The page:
Winner of a SaloneSatellite Award for their textile work, the duo formed by Georges Ahokpe and Estelle Chatelin question the very notion of design by bringing together artisanal heritage and reflection on the purpose of the domestic object.
A few weeks after their return from Milan Design Week, an event that earned them a SaloneSatellite Award, a prize awarded each year to innovative, sustainable and interactive projects, the founders of this studio, formed by a textile designer and a weaver, received us in their workshop. Working partners (and couple in the city), Georges Ahokpe and Estelle Chatelin began, in 2017, a poetic reflection questioning the practices of weaving for domestic use both in Benin and in Belgium.
You met in 2014. It was in Benin. Tell us about it.
Estelle Chatelin: “In 2014, at the end of my Bachelors degree in Textile Design at La Cambre, I had the chance to go to Benin as part of a cooperation project. It was there that I met Georges and discovered hand weaving as it is practiced there. It is a tradition that has been part of the local culture since the 18th century. At the end of this first experience, I took a year off to meet other actors of the sector in the country. Georges and I then decided to collaborate on my final year project: a co-creation project centred on the design of objects that are sometimes inspired by Western customs, sometimes inspired by Beninese traditions.
You also started from an observation: in Africa, for economic reasons, weaving objects, although strongly rooted in local craftsmanship, are in strong competition with other, less expensive – and less qualitative – objects produced elsewhere in the world.
Our work consists of linking the territories. For each object we design, we think about its inspiration, the raw material, the production process and finally its destination. In the case of the hammock that we presented at the SaloneSatellite, the idea was to create an object intended to be sold here, but made in Benin with a European material using yarn from old jumpers that we had unknitted. Again, the idea was to think about how we can revalue clothes sold at low prices on the markets in Africa. And, when it comes to materials sourced in Belgium, we work with a local sorting centre.
What’s special about your circular approach is that it’s part of both your cultures.
For the outdoor version of the hammock, we used polypropylene yarns purchased from a company that centralises the end-of-stock materials of carpet/flooring manufacturers in the Kortrijk region. The weaving was done in Belgium. In the same vein, we made a ceremonial loincloth for a Beninese dignitary based on a jacquard weave. The material and the manufacturing process are Belgian, but the origin and purpose of the product is African. In this particular case, the symbolism is all the stronger because the design is a graphic interpretation of a traditional bas-relief, the saying of a king and his symbols. This quest for voluntary and assumed appropriation is at the heart of our approach. We believe that a plural vision can allow us to value techniques and know-how. Just like our reflection on our frenetic consumption patterns.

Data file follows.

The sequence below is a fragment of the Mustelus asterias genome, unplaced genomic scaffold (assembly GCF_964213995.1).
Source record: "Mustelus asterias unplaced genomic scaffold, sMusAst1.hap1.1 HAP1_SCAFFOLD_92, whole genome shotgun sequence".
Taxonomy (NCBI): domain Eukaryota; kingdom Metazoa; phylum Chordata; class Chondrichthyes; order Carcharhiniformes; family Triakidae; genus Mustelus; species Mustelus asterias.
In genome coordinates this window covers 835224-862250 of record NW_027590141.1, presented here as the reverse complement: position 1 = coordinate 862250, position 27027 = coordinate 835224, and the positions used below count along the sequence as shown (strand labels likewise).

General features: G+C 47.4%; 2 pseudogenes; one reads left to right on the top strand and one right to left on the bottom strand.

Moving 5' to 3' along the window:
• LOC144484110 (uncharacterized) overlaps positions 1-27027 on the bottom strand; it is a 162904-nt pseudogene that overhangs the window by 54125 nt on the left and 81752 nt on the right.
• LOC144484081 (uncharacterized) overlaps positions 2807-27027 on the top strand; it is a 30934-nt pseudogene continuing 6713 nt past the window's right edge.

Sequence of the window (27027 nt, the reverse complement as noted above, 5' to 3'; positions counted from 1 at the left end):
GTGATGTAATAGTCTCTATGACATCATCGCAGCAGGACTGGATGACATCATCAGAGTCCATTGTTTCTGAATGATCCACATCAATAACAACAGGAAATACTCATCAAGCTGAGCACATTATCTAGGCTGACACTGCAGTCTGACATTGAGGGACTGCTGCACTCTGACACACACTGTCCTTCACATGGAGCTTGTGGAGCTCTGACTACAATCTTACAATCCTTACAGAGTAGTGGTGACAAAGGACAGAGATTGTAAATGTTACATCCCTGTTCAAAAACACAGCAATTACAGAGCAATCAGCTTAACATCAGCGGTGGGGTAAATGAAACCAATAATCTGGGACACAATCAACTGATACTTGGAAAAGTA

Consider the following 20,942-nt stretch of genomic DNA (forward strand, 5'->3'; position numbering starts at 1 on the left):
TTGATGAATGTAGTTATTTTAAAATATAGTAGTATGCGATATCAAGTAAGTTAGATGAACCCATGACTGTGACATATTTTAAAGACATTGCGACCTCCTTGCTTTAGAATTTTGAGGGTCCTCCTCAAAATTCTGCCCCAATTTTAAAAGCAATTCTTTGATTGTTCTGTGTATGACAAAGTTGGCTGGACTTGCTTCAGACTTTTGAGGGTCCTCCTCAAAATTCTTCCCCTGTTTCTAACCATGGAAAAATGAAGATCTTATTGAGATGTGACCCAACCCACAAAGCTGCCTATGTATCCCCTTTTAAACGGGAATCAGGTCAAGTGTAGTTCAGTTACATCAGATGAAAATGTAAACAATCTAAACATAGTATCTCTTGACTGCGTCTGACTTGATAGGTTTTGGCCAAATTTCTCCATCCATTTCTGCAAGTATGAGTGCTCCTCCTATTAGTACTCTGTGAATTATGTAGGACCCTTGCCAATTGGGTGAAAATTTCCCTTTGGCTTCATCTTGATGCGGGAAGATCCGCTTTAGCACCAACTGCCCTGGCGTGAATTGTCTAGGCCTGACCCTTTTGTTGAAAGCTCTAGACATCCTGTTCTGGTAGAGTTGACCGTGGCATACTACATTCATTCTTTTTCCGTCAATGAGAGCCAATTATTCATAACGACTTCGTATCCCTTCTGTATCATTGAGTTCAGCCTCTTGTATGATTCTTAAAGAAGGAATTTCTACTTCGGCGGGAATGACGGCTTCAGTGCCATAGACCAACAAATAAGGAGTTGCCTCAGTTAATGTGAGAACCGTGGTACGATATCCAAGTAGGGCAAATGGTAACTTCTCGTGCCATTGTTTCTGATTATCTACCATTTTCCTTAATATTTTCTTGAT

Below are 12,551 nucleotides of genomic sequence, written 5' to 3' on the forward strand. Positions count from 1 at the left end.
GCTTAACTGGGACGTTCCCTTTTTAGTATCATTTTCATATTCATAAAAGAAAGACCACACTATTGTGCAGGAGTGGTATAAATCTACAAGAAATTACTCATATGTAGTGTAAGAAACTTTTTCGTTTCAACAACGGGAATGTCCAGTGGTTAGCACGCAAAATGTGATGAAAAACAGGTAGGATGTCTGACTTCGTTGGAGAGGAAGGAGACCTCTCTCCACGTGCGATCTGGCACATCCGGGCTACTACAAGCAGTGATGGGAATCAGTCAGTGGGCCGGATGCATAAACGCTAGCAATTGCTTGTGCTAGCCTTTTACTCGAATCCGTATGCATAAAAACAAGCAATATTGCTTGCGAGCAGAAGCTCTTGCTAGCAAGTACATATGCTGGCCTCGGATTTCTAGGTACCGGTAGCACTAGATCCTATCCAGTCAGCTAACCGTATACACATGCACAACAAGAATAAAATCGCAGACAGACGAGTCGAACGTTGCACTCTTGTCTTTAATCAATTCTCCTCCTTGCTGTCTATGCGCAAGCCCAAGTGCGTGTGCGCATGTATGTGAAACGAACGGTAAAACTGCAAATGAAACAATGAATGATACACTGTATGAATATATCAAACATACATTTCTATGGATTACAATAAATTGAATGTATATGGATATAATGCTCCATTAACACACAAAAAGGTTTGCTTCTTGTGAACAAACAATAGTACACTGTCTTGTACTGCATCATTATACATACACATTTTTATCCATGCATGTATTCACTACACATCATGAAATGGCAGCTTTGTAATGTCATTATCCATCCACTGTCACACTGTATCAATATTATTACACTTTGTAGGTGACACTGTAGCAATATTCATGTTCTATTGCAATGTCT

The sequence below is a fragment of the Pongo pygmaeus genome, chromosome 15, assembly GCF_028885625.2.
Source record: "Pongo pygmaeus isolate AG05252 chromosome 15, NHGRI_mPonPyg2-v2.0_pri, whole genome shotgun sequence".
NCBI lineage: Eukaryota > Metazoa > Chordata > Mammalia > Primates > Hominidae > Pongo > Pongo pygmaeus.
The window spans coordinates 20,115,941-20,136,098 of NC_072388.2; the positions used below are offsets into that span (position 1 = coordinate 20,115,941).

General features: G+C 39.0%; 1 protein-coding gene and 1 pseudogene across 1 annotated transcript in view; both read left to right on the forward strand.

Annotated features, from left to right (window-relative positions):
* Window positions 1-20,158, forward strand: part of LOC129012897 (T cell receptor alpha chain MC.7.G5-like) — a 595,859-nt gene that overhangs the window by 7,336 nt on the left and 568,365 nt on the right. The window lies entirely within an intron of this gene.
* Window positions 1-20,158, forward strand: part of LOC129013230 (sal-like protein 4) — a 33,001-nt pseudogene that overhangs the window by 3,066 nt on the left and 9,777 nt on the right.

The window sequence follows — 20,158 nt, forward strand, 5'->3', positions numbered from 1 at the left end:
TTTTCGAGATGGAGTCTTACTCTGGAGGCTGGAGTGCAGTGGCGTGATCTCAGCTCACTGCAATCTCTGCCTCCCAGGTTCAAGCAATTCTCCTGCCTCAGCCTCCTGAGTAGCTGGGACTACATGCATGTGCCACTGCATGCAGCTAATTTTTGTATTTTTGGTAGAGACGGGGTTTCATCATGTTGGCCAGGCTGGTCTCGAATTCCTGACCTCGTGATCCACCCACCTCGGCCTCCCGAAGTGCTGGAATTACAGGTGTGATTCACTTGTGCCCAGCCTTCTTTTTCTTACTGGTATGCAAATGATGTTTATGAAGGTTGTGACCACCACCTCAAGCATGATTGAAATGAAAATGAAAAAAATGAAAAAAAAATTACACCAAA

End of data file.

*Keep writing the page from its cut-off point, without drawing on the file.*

Do you consider yourselves designers or makers?
Georges is not trained as a designer, but he works with me on each new concept. Halfway between craft and design, our practice questions the very essence of the designer’s profession, as well as the way in which we could edit an essentially craft work. It takes an average of 5 or 6 days of weaving to make the strips of fabric that go into the composition of a hammock. Not to mention the elaboration phase of the object, as well as the assembly, which is also done manually. At the moment, we make custom-made products for private clients, but we would like to work with interior designers in the future. This type of partnership would allow us to become more involved in the product development process and enrich our practice and our overall thinking on the preservation of know-how and its place in living spaces.
What do you remember about your experience in Milan?
For Georges, it was obviously the discovery of an unknown universe: that of an international trade fair. The Salone offered us a unique opportunity to meet international buyers and the press. Our participation in the Belgium is Design stand – and our prize – gave us a nice visibility, including a mention in Elle Déco China (laughs).